Living in Europe has been described as inhabiting one large museum. While many eras of history speak from its cobbled streets and centuries-old buildings, few resound as clearly in the American ear as that of World War II.
And nothing of any era spoke to this American quite like the beaches of Normandy.
Seventy-three years ago today, as the Allied troops dug their first foothold on an occupied Continent, you wouldn’t have been able to hear your own thoughts, much less any voices. Visit them today — Utah, Omaha, Gold, Juno and Sword — and you can’t get over the quiet, the stillness, the jarring serenity across their vastness. At low tide, and viewed with the knowledge of what lay between the invading heroes in their boats and the machine guns firing at them, the shore is such a span from ocean to hillside as to seem measurable in miles, not yards.
From atop the hills, among the pock-marked plateau that still bears some of the concrete and steel and barbed wire left by its one-time occupiers, the job looks even more daunting. At Pointe du Hoc, a name etched prominently in the lore of the legendary Army Rangers, daunting doesn’t cover it. You wouldn’t believe anyone had done what they did, if they hadn’t.
Moving inland are the hedgerows behind which friend or foe may have lain, offering one little more than sound to base a judgment as to which was which. And there are the churches: The most famous one, at Sainte-Mere-Eglise, still has a paratrooper (statue) dangling from its spire. The one at Angoville-au-Plain has bloodstains on the pews where the wounded were treated, and stained-glass windows depicting the screaming eagle of the 101st Airborne; outside its doors is a marker commemorating the spot as Place Toccoa, as in Georgia, as in the place where members of the 101st trained.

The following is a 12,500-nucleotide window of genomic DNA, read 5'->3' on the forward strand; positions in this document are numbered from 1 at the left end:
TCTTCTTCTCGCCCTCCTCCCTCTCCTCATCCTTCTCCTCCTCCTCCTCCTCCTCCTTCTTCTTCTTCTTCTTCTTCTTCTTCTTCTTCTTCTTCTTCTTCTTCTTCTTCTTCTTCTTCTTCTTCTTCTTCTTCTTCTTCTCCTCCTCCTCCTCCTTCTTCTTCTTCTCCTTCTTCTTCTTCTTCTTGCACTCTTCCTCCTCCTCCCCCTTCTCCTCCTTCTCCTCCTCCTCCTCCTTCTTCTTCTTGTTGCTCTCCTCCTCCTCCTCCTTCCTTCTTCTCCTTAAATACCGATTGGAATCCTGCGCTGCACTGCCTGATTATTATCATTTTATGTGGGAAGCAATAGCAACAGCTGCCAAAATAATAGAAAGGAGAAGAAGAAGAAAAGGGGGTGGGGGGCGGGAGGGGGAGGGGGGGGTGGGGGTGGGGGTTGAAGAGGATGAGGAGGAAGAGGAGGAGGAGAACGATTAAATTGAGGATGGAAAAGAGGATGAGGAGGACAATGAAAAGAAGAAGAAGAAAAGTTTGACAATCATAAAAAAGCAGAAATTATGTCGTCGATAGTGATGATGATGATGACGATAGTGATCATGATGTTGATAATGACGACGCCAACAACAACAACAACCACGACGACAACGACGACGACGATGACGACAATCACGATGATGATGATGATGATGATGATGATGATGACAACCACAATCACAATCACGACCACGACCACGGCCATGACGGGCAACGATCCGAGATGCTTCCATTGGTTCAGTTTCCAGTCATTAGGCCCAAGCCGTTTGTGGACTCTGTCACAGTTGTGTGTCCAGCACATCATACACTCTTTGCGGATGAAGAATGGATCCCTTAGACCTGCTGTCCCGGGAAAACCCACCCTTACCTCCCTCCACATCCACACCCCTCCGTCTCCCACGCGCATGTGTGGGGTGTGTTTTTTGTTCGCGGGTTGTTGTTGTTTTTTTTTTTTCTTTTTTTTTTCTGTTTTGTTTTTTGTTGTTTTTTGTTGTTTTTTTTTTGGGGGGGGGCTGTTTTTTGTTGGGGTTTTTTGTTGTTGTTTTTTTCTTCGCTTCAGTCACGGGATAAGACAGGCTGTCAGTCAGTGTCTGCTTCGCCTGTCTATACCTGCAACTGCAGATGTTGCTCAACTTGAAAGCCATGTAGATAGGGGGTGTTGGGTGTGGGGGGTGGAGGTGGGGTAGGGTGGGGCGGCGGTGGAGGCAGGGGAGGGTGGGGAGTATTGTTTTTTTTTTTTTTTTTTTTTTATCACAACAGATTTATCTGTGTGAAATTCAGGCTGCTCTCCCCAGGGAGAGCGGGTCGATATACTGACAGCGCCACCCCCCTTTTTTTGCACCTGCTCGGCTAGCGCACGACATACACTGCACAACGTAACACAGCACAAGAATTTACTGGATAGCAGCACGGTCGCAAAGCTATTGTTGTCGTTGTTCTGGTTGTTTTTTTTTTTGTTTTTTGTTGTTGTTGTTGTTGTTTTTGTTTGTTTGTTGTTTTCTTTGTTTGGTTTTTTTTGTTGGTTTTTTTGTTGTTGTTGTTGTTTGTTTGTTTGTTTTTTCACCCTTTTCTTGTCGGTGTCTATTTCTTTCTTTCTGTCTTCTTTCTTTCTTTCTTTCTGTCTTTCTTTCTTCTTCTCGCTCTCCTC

From those beaches to those churches to the crosses and stars at the Normandy American Cemetery and Memorial — the nine thousand three hundred eighty-seven crosses and stars, which amazingly enough makes it only our third-largest overseas gravesite from that war — a spiritual sense pervades. The religiously inclined may attribute it to a calm granted by the Almighty, to whom on the eve of the invasion many a soldier prayed, seeking to hear, as President Reagan recounted 40 years later on the part of Gen. Matthew Ridgway, “the promise God made to Joshua: ‘I will not fail thee nor forsake thee.’ ”
Those men, and that place, surely earned such a calm.
(Note: This was originally published June 6, 2014. It went down the memory hole when we changed blogging platforms, but we’ve recovered the text so I’m republishing it today.)